Kita and Fernanda are childhood friends united by national origin (both are Mexican nationals living in the U.S.) but divided by class and immigration status.
Fernanda (Gabriela Trigo), the spoiled brat daughter of rich Mexicans, lives with her mother Doña Silvia (Melba Novoa) in a house in the border town of McAllen, Texas. They are legal immigrants; mom is the pill-popping wife of a prominent (not to mention philandering and mostly absent) attorney running for the Mexican presidency.
Kita (Cynthia Bastidas) is the daughter of Concha (Olivia Espinosa), Doña Silvia’s live-in maid. Concha had paid a coyote to get them across the border.
Mo’olelo Performing Company presents Tanya Saracho’s “Kita y Fernanda” through Oct. 21 at the Tenth Avenue Theatre. Seema Sueko directs.
The girls meet as 8-year-olds; Fernanda takes an instant dislike to Kita, but in time they become fast friends. But different life paths and motivations begin to stress the friendship. Saracho follows their relationship into their mid-30s.
Kita and Fernanda share little beyond their national heritage. Fernanda reflects American values rather than Mexican ones; with Kita it is the opposite. Smart and a hard worker determined to move out of the servant class, Kita quickly tires of being Fernanda’s plaything.
Fernanda, the child of privilege, is accepted in gringo society (and will one day marry into it), but will find this as confining in its way as Kita feels limited by the options available to her class.
The play is bilingual – there is much dialogue in Spanish, but careful writing and Sueko’s intelligent direction make most of it comprehensible even to nonspeakers of Spanish. And if the audience doesn’t get it all, that’s part of Saracho’s point: to give them the experience of being an outsider.
Known as “the Chicana Chekhov,” Saracho gives us a poignant slice of immigrant life in the U.S., touching on issues like learning English vs. insulating oneself in a “language ghetto,” fitting in, becoming part of the in crowd. The play is bookended by the 2006 Chicago march for immigrant rights, in which the adult Kita and Fernanda see each other in the crowd but do not connect.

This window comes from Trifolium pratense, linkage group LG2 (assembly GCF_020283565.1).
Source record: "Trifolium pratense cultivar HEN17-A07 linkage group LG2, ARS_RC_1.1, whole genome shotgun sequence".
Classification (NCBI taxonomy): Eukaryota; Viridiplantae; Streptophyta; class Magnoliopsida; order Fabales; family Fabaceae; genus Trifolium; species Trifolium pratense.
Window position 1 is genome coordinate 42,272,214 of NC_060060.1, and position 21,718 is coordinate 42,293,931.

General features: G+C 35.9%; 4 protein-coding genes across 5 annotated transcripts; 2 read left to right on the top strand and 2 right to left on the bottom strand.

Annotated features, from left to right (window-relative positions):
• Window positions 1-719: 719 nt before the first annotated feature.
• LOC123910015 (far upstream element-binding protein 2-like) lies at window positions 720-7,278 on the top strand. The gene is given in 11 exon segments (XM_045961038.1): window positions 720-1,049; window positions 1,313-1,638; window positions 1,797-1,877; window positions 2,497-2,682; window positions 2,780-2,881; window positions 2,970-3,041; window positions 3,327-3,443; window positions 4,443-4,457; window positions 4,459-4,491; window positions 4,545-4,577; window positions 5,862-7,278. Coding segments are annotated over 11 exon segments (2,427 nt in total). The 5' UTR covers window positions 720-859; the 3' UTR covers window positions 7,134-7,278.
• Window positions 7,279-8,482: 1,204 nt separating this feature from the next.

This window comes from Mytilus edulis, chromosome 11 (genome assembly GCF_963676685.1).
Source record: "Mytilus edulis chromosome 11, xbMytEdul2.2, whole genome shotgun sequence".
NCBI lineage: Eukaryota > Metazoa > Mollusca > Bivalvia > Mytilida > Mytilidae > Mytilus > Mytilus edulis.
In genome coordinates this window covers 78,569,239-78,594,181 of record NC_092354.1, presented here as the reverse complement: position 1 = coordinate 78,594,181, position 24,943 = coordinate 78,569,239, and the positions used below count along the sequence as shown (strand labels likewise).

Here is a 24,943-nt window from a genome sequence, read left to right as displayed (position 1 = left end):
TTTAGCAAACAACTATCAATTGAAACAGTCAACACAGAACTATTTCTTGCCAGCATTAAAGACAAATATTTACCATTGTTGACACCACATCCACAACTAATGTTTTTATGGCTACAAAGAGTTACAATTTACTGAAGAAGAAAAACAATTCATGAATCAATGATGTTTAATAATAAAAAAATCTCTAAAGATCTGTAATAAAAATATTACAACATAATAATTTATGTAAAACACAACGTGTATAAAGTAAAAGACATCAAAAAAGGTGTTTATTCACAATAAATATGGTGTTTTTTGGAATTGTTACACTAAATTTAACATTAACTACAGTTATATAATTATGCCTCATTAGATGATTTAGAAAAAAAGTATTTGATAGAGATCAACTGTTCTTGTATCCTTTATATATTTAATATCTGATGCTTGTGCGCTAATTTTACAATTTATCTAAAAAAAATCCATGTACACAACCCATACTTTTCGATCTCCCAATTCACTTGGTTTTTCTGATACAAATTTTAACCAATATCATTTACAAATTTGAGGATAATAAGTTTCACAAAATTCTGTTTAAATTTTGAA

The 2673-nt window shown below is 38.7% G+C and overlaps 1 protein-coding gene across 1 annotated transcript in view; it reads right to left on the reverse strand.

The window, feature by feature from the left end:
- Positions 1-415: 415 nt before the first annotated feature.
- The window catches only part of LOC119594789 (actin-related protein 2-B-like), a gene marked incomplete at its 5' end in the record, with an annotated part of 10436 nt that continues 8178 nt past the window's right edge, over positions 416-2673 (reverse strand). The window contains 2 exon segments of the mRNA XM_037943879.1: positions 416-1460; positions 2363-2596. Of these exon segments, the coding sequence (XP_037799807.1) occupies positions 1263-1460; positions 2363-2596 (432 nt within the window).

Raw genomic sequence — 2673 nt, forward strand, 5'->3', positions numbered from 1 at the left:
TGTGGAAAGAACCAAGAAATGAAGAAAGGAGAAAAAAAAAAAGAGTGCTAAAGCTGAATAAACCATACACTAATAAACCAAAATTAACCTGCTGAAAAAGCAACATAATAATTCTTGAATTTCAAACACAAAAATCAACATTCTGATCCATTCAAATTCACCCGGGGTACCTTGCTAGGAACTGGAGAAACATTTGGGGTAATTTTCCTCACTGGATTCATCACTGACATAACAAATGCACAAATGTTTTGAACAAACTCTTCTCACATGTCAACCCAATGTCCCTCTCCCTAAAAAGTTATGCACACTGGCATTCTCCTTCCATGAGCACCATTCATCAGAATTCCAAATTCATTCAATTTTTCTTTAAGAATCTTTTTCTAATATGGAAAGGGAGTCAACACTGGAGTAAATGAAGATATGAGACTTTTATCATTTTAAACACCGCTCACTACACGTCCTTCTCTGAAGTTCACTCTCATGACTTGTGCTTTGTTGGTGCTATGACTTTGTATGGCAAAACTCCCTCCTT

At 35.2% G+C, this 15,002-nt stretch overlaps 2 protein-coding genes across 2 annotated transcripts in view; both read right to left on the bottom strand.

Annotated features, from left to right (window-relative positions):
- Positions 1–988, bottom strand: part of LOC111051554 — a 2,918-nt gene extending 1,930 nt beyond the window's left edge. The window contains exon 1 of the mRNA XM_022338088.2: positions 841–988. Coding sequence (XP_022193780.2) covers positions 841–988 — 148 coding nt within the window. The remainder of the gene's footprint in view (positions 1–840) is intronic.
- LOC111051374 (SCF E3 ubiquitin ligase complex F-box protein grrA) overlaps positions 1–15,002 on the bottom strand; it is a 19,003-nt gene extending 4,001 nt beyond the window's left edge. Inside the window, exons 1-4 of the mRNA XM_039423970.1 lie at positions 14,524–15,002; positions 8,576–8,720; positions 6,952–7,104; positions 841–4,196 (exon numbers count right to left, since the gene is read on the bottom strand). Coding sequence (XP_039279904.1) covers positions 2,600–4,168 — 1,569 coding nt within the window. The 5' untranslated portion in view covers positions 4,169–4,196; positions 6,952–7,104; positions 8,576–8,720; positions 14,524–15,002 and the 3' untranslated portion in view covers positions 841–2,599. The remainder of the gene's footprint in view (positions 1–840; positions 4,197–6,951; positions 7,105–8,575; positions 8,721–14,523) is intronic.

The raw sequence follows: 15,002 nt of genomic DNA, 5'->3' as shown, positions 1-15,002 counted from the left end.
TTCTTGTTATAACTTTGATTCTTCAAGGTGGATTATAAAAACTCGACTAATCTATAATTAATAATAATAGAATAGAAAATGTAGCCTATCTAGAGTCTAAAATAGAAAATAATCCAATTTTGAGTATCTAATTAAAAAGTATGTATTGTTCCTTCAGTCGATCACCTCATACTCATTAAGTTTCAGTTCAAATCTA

Trigo’s Fernanda is difficult to like – a poor little rich girl with an exaggerated sense of entitlement. But she, too, has her psychological wounds to deal with, and Trigo portrays her with fierce honesty.
Bastidas’ Kita is at once inspiring and heartbreaking as she summons the courage to buck her background and leave the familiar in search of her American dream.
Novoa is an elegant wreck as Doña Silvia, the essentially abandoned wife and mother who takes refuge in pills in order (as Fernanda says) “not to notice that my father had trapped us in this airless place.” David F. Weiner’s spare set certainly gives that impression: it’s sterile, windowless and stifling.
Espinosa plays three utterly distinct roles brilliantly: Concha, Kita’s servile mother; Jessica, a Latina Valley Girl cheerleader (a hoot of an interpretation, if a bit tonally removed from the rest of the show); and pot-smoking activist Chela, who inspires Kita to escape.
“Kita y Fernanda” is a touching glimpse of life on the border, in many senses, and is the last play to be directed by Mo’olelo’s artistic director Sueko before she goes off to Washington, D.C. for a 16-month mentorship with Molly Smith, artistic director of Arena Stage in the nation’s capital.
“Kita y Fernanda” plays through Oct. 21 at the Tenth Avenue Theatre, 930 10th Avenue, downtown.
Thursday through Saturday at 7:30 pm; Sunday at 2 pm.
For tickets, call 619-342-7395 or visit HERE.
To read more reviews by SDGLN Theater Critic Jean Lowerison, click HERE.